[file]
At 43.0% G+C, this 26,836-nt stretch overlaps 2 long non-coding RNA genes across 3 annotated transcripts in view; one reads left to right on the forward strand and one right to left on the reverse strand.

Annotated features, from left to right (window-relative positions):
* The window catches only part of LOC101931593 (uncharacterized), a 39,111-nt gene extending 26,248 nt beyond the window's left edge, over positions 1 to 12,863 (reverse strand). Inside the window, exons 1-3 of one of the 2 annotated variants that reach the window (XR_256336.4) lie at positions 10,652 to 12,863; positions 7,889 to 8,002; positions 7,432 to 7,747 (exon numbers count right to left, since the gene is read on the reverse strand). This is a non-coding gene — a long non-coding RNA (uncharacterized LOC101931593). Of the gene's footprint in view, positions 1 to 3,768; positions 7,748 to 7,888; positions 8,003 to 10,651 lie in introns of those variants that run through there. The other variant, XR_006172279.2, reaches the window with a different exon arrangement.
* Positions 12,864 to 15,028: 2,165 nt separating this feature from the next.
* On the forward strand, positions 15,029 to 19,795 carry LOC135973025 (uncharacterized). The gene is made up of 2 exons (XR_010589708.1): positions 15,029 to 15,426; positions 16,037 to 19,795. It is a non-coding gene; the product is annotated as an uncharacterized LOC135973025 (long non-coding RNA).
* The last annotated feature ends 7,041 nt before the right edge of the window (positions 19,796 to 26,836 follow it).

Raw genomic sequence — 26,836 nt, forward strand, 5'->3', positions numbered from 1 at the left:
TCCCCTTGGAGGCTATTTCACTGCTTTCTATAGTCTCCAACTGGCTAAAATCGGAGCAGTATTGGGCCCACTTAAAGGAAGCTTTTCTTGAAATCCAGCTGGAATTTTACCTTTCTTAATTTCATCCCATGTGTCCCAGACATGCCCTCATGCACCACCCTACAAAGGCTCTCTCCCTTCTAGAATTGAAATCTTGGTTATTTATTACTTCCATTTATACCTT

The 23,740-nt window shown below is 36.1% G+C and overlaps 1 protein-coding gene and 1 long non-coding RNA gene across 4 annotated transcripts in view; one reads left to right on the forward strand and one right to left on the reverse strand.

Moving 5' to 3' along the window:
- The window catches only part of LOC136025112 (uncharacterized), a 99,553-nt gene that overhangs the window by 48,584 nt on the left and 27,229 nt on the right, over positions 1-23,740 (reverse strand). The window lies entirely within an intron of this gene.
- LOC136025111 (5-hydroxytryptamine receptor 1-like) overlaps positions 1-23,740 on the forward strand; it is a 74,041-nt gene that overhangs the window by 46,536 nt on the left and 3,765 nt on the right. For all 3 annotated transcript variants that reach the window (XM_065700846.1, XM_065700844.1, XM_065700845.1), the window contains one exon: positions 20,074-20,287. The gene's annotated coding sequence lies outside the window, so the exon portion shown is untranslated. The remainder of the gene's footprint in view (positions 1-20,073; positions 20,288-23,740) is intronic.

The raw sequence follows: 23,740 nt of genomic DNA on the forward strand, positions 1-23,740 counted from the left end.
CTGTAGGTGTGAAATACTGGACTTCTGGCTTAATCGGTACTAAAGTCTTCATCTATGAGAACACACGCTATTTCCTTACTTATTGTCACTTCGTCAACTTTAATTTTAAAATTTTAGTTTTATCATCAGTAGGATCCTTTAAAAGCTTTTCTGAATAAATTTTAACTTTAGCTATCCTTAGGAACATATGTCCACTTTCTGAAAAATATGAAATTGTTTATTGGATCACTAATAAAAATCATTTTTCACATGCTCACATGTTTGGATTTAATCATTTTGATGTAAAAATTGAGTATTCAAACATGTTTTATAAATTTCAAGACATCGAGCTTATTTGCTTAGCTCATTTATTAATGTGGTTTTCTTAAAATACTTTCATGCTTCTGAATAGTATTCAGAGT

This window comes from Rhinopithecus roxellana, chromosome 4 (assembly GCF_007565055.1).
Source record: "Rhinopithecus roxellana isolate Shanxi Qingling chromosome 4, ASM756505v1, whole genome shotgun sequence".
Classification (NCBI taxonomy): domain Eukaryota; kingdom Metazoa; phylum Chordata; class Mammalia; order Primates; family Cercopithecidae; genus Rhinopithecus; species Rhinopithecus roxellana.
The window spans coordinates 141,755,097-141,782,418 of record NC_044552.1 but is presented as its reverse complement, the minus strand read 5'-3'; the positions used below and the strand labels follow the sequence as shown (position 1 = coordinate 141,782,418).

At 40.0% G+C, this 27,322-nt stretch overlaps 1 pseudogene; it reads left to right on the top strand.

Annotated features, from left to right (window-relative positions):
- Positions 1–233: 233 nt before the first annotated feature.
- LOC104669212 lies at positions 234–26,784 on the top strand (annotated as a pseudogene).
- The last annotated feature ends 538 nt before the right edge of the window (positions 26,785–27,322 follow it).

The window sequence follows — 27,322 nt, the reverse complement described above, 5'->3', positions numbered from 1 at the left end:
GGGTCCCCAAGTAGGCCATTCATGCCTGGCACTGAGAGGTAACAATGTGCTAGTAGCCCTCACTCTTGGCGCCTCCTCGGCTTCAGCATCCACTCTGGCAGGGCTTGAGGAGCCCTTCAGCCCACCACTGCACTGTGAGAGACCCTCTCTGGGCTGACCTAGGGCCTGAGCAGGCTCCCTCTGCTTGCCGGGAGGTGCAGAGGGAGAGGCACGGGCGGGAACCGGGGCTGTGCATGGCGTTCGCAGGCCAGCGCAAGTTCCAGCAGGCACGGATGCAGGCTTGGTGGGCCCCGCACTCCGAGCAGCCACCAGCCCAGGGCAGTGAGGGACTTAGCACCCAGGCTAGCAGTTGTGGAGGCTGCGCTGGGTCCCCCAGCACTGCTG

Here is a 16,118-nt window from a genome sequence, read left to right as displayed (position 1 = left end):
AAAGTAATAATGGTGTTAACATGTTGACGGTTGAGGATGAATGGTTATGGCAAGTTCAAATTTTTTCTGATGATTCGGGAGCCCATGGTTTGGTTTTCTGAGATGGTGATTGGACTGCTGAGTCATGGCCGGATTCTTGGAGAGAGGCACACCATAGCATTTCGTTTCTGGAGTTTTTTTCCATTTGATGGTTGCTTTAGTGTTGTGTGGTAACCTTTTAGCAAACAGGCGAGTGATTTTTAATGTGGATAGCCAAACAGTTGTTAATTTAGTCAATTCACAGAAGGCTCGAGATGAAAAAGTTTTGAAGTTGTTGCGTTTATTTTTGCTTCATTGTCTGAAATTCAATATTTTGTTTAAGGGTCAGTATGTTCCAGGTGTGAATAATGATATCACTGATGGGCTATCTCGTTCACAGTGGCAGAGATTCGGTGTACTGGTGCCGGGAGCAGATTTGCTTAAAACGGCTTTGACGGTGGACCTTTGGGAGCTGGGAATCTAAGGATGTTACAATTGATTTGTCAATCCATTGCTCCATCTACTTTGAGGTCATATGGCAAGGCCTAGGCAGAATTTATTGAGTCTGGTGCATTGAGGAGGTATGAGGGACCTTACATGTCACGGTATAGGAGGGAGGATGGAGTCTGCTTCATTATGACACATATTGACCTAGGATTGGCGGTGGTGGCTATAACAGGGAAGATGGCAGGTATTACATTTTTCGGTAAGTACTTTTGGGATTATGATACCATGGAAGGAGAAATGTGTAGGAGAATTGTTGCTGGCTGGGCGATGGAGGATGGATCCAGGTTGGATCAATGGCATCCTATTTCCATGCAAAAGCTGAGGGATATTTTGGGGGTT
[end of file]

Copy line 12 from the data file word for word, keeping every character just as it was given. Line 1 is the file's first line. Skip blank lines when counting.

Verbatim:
- LOC136025111 (5-hydroxytryptamine receptor 1-like) overlaps positions 1-23,740 on the forward strand; it is a 74,041-nt gene that overhangs the window by 46,536 nt on the left and 3,765 nt on the right. For all 3 annotated transcript variants that reach the window (XM_065700846.1, XM_065700844.1, XM_065700845.1), the window contains one exon: positions 20,074-20,287. The gene's annotated coding sequence lies outside the window, so the exon portion shown is untranslated. The remainder of the gene's footprint in view (positions 1-20,073; positions 20,288-23,740) is intronic.